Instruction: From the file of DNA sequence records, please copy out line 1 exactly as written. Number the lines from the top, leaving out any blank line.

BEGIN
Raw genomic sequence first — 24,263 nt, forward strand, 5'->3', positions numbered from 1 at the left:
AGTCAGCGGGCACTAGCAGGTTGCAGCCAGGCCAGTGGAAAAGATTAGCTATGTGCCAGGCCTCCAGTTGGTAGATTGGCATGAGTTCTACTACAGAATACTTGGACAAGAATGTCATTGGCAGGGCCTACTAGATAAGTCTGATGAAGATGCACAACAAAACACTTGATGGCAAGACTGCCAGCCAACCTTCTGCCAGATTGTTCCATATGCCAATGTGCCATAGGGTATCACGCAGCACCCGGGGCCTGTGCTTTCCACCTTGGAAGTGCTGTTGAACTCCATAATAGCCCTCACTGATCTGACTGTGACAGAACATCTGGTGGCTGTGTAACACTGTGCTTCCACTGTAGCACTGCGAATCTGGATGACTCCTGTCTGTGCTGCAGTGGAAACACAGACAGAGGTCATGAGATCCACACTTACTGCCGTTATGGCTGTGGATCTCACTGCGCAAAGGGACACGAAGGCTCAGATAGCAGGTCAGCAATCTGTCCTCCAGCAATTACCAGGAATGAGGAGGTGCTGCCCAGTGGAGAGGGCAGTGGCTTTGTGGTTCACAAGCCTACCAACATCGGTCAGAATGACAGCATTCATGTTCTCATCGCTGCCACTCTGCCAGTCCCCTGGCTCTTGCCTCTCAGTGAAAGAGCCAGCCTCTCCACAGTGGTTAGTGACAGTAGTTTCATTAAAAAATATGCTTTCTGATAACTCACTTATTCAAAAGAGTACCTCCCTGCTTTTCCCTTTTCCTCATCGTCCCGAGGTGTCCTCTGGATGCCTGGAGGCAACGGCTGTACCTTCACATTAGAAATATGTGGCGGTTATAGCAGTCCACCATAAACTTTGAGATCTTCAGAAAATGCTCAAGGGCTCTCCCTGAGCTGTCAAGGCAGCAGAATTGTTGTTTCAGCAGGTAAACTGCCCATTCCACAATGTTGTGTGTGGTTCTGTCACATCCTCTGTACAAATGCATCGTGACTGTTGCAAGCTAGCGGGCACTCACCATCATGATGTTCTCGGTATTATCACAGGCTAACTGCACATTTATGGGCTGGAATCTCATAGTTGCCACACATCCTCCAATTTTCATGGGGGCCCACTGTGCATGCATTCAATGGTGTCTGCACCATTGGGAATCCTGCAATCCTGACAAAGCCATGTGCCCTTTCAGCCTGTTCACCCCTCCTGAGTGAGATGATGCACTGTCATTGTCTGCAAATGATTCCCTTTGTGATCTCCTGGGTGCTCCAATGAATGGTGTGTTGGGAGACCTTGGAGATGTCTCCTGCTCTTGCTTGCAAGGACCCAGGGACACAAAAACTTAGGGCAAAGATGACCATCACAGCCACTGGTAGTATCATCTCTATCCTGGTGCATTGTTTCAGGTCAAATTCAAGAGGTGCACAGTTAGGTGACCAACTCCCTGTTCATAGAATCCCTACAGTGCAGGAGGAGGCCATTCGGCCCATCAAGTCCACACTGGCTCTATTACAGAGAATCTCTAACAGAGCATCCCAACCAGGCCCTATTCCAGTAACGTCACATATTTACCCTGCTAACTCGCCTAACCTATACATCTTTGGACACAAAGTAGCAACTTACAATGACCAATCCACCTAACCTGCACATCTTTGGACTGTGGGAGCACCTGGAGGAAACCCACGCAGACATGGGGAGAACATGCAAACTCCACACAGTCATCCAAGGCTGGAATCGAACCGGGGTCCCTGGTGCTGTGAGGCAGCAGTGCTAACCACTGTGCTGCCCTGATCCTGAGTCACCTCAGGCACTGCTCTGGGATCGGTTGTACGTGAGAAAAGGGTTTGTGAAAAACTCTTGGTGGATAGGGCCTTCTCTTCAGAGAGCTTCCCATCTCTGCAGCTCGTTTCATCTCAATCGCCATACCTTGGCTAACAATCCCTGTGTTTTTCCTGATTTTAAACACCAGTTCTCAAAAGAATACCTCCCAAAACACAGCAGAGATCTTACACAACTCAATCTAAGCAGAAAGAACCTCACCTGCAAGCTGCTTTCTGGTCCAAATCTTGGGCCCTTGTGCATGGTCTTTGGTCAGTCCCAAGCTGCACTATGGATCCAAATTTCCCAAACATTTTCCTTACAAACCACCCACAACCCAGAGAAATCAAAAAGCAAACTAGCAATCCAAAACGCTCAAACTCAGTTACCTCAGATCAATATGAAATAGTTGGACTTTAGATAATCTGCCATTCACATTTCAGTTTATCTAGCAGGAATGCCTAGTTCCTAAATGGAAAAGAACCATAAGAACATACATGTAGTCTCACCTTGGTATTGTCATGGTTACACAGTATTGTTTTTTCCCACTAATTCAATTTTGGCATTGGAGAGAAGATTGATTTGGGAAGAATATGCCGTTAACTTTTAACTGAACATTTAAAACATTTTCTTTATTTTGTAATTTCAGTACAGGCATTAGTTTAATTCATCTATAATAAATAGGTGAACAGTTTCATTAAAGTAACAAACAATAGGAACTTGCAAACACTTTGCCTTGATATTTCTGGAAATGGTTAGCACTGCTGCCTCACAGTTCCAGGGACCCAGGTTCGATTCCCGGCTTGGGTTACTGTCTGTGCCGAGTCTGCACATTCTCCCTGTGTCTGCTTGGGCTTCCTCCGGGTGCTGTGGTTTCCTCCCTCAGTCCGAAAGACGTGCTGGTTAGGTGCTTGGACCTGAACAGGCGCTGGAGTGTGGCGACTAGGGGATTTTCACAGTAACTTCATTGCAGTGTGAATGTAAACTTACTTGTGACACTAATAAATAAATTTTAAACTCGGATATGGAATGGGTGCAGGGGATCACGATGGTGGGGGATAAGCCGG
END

Raw genomic sequence first — 24,263 nt, forward strand, 5'->3', positions numbered from 1 at the left: